Evapotranspiration is defined as “the total quantity of water used by the vegetation growth of a given area in transpiration and building of a plant tissue, and that evaporated from the adjacent soil in the area in any specified time.” It therefore includes the water removed from the soil by transpiration and evaporation. Transpiration is the process in which the water that enters the plant roots and is used in building plant tissue finally passes into the atmosphere in the vaporous from through the leaves of the plants.
Evaporation is the process in which water from the adjacent soil passes into the atmosphere in the vaporous form. For a given set of conditions, Evapotranspiration obviously depends on the availability of water. If sufficient moisture is always available to completely meet the needs of the plants the resulting Evapotranspiration is called potential Evapotranspiration (PET). Potential Evapotranspiration no longer critically depends on soil and plant factors but depends essentially on climatic factors. The real Evapotranspiration occurring in a specified situation is called actual Evapotranspiration (AET). At the field capacity, since the water supply to the plants is adequate AET will be equal to PET, so that the ratio (AET/PET) is equal to 1. With the reduction in the available moisture (as the soil dries out) the ratio (AET/PET) would be less than unity. The decrease in the ratio (AET/PET) with available moisture depends upon the type of soil and the rate of drying.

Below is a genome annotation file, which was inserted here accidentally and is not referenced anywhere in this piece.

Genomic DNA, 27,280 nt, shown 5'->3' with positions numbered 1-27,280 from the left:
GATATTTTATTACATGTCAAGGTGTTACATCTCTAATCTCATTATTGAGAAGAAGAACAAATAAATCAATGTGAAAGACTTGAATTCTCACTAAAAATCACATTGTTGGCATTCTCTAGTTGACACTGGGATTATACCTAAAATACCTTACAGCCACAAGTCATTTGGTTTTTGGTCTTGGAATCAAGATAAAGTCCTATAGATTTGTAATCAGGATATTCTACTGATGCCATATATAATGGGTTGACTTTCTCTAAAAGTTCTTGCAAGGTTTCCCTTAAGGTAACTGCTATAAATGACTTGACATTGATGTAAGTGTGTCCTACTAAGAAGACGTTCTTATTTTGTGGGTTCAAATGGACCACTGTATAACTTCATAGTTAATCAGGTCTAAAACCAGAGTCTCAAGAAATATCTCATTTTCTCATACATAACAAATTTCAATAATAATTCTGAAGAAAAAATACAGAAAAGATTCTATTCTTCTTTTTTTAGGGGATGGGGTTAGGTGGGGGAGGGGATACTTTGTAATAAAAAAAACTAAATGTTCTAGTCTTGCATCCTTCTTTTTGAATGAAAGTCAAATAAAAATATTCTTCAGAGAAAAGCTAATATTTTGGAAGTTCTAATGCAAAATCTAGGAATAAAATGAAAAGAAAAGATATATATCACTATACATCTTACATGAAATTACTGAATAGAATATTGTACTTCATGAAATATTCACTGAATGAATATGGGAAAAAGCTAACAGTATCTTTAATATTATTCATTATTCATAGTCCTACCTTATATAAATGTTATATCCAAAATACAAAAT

Various Methods of Evapotranspiration Project Report